Asteroid That Killed The Dinosaurs Caused Global Warming For The Next 100,000 Years


Even though the Chicxulub asteroid is known for the impact that killed off the dinosaurs, it also caused a mass extinction event that changed the evolutionary course for many species. Another profound impact that it had on the planet was hundreds of thousands of years of global warming following the asteroid strike.

Temperatures rose at a higher rate than they are climbing today.

Global Warming After The Asteroid Impact

Scientists have debated on the consequences of the Chicxulub asteroid on the climate of Earth. There has been a debate on whether the impact caused global cooling because of the soot that it produced in the atmosphere that was able to block out the sun. Others have argued that carbon was released from the Earth's crust when the asteroid impact occurred. This, along with the carbon from wildfires, caused global warming during this time.

Scientists from a team of different universities determined that the asteroid impact increased global temperatures by 5 degrees Celsius during that time. The team's findings were published in the journal Science. This temperature increase lasted for 100,000 years after the Chicxulub impact.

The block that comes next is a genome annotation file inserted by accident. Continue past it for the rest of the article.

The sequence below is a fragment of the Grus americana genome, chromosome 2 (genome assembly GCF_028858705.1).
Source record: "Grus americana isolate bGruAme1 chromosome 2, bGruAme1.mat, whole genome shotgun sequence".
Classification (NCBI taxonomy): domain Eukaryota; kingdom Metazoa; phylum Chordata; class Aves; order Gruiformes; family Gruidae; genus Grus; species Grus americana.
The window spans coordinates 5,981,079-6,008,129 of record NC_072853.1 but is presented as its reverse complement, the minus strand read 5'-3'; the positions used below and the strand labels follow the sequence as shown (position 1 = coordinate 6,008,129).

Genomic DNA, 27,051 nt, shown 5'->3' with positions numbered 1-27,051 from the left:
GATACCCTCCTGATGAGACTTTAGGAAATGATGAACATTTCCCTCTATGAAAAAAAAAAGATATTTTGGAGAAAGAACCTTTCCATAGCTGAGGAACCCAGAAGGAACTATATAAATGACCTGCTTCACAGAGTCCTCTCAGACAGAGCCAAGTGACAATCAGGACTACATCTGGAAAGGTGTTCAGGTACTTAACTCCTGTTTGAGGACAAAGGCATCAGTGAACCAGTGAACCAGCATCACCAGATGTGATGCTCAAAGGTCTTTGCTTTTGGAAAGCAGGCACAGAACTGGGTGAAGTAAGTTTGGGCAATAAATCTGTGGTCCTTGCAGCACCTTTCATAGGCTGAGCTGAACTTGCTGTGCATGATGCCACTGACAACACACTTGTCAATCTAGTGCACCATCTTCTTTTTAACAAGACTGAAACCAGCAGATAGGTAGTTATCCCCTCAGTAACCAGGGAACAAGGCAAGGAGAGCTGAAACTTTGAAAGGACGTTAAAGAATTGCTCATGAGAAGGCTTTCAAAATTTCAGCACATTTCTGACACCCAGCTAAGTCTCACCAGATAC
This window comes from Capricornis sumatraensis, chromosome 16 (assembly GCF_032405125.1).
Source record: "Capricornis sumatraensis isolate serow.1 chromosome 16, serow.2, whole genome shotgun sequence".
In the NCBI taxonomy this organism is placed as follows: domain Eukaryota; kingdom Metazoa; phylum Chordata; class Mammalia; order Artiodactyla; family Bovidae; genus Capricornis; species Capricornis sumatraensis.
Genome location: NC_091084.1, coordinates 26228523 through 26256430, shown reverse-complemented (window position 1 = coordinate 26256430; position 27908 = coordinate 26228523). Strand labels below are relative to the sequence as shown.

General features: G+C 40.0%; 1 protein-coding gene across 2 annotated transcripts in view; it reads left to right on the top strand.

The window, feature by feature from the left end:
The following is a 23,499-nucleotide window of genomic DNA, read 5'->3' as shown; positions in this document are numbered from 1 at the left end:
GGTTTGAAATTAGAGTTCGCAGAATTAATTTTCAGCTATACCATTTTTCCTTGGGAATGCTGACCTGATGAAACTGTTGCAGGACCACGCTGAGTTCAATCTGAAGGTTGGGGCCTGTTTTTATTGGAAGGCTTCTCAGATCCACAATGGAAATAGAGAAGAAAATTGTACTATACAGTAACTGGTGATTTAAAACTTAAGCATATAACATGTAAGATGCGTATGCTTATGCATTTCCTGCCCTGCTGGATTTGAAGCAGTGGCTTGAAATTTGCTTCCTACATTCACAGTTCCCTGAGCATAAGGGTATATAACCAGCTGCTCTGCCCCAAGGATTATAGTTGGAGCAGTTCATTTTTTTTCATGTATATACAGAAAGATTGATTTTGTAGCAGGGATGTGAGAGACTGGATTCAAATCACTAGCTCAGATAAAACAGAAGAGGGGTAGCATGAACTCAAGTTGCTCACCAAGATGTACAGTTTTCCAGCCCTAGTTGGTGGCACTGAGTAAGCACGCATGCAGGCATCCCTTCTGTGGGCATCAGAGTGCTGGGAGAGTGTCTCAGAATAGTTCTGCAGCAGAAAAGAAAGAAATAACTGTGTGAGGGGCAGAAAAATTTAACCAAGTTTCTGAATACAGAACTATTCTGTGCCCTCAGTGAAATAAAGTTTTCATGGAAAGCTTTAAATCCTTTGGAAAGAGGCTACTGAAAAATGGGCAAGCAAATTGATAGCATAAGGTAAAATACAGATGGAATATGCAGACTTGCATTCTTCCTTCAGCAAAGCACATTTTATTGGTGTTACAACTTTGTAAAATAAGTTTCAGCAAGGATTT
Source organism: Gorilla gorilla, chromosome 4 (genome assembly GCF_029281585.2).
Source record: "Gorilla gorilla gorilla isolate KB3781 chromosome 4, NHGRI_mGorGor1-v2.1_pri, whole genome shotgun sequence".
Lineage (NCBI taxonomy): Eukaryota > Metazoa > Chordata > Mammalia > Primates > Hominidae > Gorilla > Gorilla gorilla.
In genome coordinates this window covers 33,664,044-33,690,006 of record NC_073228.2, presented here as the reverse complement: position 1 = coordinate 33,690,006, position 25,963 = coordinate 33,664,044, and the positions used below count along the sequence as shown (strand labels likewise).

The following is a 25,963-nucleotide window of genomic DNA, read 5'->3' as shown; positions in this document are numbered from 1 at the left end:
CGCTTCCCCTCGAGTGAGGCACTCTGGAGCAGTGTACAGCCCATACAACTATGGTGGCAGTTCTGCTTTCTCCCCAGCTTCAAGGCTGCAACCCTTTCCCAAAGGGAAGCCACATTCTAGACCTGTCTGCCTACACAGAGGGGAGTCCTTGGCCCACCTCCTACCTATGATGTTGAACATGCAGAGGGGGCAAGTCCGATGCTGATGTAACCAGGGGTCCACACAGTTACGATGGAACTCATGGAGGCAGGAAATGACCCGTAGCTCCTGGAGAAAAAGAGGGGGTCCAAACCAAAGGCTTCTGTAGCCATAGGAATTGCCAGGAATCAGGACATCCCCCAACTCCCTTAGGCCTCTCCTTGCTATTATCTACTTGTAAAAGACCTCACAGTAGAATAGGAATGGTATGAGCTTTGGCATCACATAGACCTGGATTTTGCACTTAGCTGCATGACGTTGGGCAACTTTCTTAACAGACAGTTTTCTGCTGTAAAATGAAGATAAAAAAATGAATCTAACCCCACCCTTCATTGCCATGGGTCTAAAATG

Researchers estimate that 65 million years ago, an asteroid that was 6 to 9 miles in size crashed into the Yucatan Peninsula in Mexico. They estimate that temperatures rose exponentially for the first minutes or hours then decreased dramatically due to the amount of dust and soot that blocked out the sun after the impact. Carbon dioxide released during the impact caused global warming that occurred after.

This study is the first to show the impact of the greenhouse gases that were released in this period and to say how long the global warming lasted after the impact.

Analysis Of Fish Fossil In Tunisia

To determine the impact of the Chicxulub impact during that period of time, researchers analyzed sand-grain sized fish teeth, scales, and bones from the El Kef section of Tunisia. In the study, they say that these samples were able to retain oxygen isotopic signatures that show what the temperature of Earth was during the period of time when the animal was alive.

Researchers found that during this time the amount of oxygen isotope, oxygen 16, increased relatively. This would signal a temperature increase. Overall, they analyzed 40 different samples from Tunisia. The samples were: 10 from 50,000 years before the impact, 20 from the 100,000 years after the impact, and 10 more samples from 200,000 after the impact.

The oxygen isotopes found in the samples differed among all the groups of samples. Their research shows that temperatures were able to come back down 100,000 years after all of the carbon dioxide was released into the atmosphere. This could shed light on how long it would take for Earth to recover from the current wave of greenhouse emissions into the atmosphere.

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